By George Vlad Niculescu for the European Geopolitical Forum (EGF)
On 17 April 2018, Armenia's National Assembly overwhelmingly voted to install Serzh Sargsyan — former president of the country — as prime minister. They unequivocally ignored the "voice of the street" calling for a change of face at the helm of this rather small, but ambitious post-Soviet state. This vote was supposed to conclude a power capture scheme started back in 2015. At that time, president Serzh Sargsyan, nearing the end of his second presidential term, organized and won a contentious constitutional referendum that changed the country's governing system from a semi-presidential to a parliamentary one. The referendum reduced the presidency to a ceremonial role, and consistently increased the prime minister's powers., Under pressure from independent civil society, then president Sargsyan promised not to turn up as candidate for the prime-ministerial post. Nevertheless, in the first quarter of 2018, he just went along with plans to capture political power beyond his completed presidential mandates. In that sense, on 9 April 2018, he installed Armen Sarkissian — a former diplomat — as the new president of Armenia, with overwhelming support from the National Assembly. He might have expected the handpicked new president would have granted unambiguous support to his upcoming premiership.
However, the plan of ex-president Sargsyan to retain power by skilfully manoeuvring in his favour the constitutional rules of a young democracy prompted opposition MP Nikol Pashinyan, leader of the Yelk ("Way Out") movement, to publicly announce in the day of the vote: "The National Assembly marionette session has started, and so are mass protests across the republic", cited by Armenian Public Radio. "I officially declare: Armenia has entered a revolutionary situation, and I hereby announce the start of a peaceful, people's velvet revolution." (Eurasianet.org)
Faced with massive public protests provoked by Mr. Pashinyan's calls for civil disobedience in response to a perceived abuse of power by the ruling coalition, the freshly elected Prime-Minister Sargsyan was forced to resign on 23 April 2018, while admitting: "I was wrong. The street movement is against my tenure. I am fulfilling your demand." (nytimes.com). Karen Karapetyan, who had just left the post of prime minister to make way for Mr. Sargsyan, stepped back in as acting prime minister.
According to local sources, quoted by the "New York Times", the demonstrations were fuelled by a new generation of Armenians disenchanted with the small elite of politicians and their oligarch allies who have long controlled the government and much of the economy. The protesters dismissed the standard argument that Armenia needed unvarying leadership to negotiate an end to the conflict on Nagorno-Karabakh with neighbouring Azerbaijan, and to deal with the ensuing tense relations with Turkey.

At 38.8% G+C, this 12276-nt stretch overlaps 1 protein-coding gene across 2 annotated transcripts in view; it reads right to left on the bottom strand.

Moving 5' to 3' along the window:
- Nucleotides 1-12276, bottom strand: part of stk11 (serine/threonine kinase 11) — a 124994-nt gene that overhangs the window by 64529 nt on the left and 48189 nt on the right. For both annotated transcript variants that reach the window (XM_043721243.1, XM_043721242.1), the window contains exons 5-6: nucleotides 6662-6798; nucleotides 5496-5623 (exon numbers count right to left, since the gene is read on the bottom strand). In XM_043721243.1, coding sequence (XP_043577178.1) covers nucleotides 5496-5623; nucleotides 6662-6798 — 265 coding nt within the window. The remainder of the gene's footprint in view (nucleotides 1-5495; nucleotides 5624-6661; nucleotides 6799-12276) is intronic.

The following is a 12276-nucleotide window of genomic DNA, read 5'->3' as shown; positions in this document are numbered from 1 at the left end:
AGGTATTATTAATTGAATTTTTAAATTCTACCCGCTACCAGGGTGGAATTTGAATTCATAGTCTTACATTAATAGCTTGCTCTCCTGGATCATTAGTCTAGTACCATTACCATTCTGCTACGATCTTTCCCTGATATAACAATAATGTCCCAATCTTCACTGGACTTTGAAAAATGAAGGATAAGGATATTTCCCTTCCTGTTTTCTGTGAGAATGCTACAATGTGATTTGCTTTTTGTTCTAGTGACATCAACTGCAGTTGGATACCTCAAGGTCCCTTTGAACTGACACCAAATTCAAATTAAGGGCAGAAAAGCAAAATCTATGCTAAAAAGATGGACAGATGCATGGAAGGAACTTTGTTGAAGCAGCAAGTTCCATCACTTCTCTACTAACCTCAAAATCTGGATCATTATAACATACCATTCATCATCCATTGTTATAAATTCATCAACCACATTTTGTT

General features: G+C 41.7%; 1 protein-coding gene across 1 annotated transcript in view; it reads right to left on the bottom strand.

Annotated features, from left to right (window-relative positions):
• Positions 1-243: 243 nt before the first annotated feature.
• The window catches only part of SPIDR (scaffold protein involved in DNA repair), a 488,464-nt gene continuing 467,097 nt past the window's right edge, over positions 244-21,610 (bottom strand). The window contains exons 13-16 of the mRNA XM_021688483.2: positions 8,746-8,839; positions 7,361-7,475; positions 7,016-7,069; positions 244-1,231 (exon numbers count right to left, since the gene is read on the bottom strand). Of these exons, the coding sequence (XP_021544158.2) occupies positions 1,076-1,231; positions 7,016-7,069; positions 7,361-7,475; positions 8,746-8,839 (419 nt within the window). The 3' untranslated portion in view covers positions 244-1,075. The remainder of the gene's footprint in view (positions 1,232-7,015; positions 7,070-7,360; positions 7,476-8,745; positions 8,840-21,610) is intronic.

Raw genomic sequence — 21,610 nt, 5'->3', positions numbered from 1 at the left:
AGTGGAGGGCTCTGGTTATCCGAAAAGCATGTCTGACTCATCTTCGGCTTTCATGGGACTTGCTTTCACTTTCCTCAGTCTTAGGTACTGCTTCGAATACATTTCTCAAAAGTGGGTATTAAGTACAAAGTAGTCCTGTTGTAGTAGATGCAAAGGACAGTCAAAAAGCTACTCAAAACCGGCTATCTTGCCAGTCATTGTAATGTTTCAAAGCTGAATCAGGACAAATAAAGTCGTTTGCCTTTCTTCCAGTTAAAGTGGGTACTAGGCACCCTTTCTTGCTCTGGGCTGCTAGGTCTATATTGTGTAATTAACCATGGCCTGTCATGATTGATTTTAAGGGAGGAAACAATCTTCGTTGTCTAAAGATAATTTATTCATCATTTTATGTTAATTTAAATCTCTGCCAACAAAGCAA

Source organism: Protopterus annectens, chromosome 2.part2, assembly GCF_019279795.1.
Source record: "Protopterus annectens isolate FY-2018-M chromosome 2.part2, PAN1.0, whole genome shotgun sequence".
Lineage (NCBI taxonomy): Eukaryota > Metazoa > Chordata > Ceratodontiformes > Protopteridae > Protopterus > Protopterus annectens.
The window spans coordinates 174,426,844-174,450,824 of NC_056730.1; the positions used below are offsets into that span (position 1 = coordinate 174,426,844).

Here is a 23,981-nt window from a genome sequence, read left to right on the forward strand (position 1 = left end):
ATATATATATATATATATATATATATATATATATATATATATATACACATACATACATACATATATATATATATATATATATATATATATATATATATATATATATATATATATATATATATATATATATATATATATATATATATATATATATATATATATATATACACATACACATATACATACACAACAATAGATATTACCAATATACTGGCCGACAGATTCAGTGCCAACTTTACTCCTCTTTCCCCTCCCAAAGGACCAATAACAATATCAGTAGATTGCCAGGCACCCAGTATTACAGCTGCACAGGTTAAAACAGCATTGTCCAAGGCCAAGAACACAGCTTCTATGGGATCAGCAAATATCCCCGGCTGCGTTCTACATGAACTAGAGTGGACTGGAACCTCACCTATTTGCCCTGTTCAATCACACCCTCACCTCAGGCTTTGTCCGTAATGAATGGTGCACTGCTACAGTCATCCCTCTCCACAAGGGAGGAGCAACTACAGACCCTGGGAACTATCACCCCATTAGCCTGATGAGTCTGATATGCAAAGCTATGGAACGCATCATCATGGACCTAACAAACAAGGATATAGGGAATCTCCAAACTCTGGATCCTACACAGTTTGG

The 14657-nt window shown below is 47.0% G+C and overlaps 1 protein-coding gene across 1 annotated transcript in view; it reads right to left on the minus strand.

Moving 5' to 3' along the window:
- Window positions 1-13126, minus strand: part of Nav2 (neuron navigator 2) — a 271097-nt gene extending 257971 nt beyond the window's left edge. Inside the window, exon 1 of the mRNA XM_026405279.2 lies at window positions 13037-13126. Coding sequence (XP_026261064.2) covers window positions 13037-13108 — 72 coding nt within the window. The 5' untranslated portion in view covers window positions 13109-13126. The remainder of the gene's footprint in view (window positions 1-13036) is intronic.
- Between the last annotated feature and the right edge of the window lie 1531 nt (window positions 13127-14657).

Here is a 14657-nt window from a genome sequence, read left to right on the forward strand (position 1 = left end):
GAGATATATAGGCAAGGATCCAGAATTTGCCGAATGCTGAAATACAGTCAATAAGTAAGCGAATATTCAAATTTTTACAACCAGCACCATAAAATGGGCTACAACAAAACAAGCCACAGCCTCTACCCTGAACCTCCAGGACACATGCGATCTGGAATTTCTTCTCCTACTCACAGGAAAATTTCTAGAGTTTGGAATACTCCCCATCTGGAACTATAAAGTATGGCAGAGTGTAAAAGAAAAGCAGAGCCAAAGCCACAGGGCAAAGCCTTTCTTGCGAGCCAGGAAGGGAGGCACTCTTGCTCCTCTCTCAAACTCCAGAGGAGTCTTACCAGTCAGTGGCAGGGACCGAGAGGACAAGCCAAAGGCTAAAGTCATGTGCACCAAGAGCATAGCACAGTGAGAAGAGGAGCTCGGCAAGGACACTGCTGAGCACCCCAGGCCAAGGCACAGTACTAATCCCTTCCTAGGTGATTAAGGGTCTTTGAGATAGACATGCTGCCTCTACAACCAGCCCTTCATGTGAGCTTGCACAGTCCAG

What potential implications might this "velvet revolution" have over the South Caucasus regional stability, with a focus on the prospects for conflict resolution in Nagorno-Karabakh?
As a member of the Collective Security Treaty Organization (CSTO) and the Eurasian Economic Union (EEU), Armenia has been a close regional ally of Russia. Moreover, large swaths of the Armenian economy, including the key energy, banking, telecommunications, and transports sectors, have been tightly controlled by the Russian economic elite. The only Russian military bases in the South Caucasus have been placed on Armenian territory, at Gyumri and Erebuni. In late 2016, Russia and Armenia have signed a mutual assistance agreement providing for the creation of a joint military force tasked with "ensuring military security in the region and thwarting or repelling possible foreign aggression against Armenia or Russia" (armenianweekly.com). Moscow has also been the main supplier of weapons to Armenia. This overwhelming alignment of Armenia's economic and security interests with those of Russia evolved over the last 25+ years. It has been mainly induced by the Azerbaijani-Turkish economic blockade against Armenia, as well as by a growing economic and military disbalance between Armenia and Azerbaijan, which might eventually threaten the territorial status quo in Karabakh.
However, aware of the weaknesses entailed by its overdependence on Moscow, Yerevan has continuously struggled to balance its relations with Russia by strengthening ties with the West, in particular with NATO, the EU, and the US. The signing by Armenia in November 2017 of a Comprehensive Economic Partnership Agreement (CEPA) with the EU has been hailed as the harbinger of a new Armenian multi-vector policy, that "will allow Armenia to make the most of its geographic potential", and "turn Armenia into a bridge between the EU and Russia". (Stepan Grigoryan on oc-media.org). This balancing of relations with Russia and the West might have also helped Armenia to preserve the territorial status quo in Karabakh, despite Azerbaijan's persistent political, diplomatic, economic, and military strides to reverse its territorial losses from the Nagorno-Karabakh war in early 1990's. Mirroring the Armenian multi-vector policy, Baku has also sought strengthening ties with both Russia and the West, including by building new energy infrastructure, and selling Caspian oil and gas to the West, while purchasing modern weapons systems from Russia. However, Baku preferred to stop short of joining the Russia-led CSTO and EEU, most likely due to its alternative strategic relationship with Turkey.